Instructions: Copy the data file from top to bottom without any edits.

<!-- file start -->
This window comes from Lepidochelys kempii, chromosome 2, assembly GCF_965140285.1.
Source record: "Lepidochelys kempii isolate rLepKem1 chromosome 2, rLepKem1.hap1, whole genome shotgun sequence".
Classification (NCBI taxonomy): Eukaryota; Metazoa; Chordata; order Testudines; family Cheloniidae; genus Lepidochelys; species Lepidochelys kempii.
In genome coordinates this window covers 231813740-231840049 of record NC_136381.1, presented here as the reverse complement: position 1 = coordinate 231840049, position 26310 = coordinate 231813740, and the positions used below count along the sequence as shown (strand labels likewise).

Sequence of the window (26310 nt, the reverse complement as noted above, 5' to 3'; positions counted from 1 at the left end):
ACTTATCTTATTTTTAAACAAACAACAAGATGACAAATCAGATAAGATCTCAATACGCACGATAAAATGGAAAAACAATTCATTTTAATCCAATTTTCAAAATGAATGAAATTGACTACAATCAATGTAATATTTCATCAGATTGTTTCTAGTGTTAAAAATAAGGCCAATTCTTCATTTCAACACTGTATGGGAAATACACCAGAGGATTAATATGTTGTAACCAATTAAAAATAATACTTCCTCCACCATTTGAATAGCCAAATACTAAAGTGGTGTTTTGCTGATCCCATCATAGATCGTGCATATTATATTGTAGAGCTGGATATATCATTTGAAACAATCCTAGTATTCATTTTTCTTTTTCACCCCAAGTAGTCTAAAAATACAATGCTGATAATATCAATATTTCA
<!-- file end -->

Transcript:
This window comes from Lepidochelys kempii, chromosome 2, assembly GCF_965140285.1.
Source record: "Lepidochelys kempii isolate rLepKem1 chromosome 2, rLepKem1.hap1, whole genome shotgun sequence".
Classification (NCBI taxonomy): Eukaryota; Metazoa; Chordata; order Testudines; family Cheloniidae; genus Lepidochelys; species Lepidochelys kempii.
In genome coordinates this window covers 231813740-231840049 of record NC_136381.1, presented here as the reverse complement: position 1 = coordinate 231840049, position 26310 = coordinate 231813740, and the positions used below count along the sequence as shown (strand labels likewise).

Sequence of the window (26310 nt, the reverse complement as noted above, 5' to 3'; positions counted from 1 at the left end):
ACTTATCTTATTTTTAAACAAACAACAAGATGACAAATCAGATAAGATCTCAATACGCACGATAAAATGGAAAAACAATTCATTTTAATCCAATTTTCAAAATGAATGAAATTGACTACAATCAATGTAATATTTCATCAGATTGTTTCTAGTGTTAAAAATAAGGCCAATTCTTCATTTCAACACTGTATGGGAAATACACCAGAGGATTAATATGTTGTAACCAATTAAAAATAATACTTCCTCCACCATTTGAATAGCCAAATACTAAAGTGGTGTTTTGCTGATCCCATCATAGATCGTGCATATTATATTGTAGAGCTGGATATATCATTTGAAACAATCCTAGTATTCATTTTTCTTTTTCACCCCAAGTAGTCTAAAAATACAATGCTGATAATATCAATATTTCA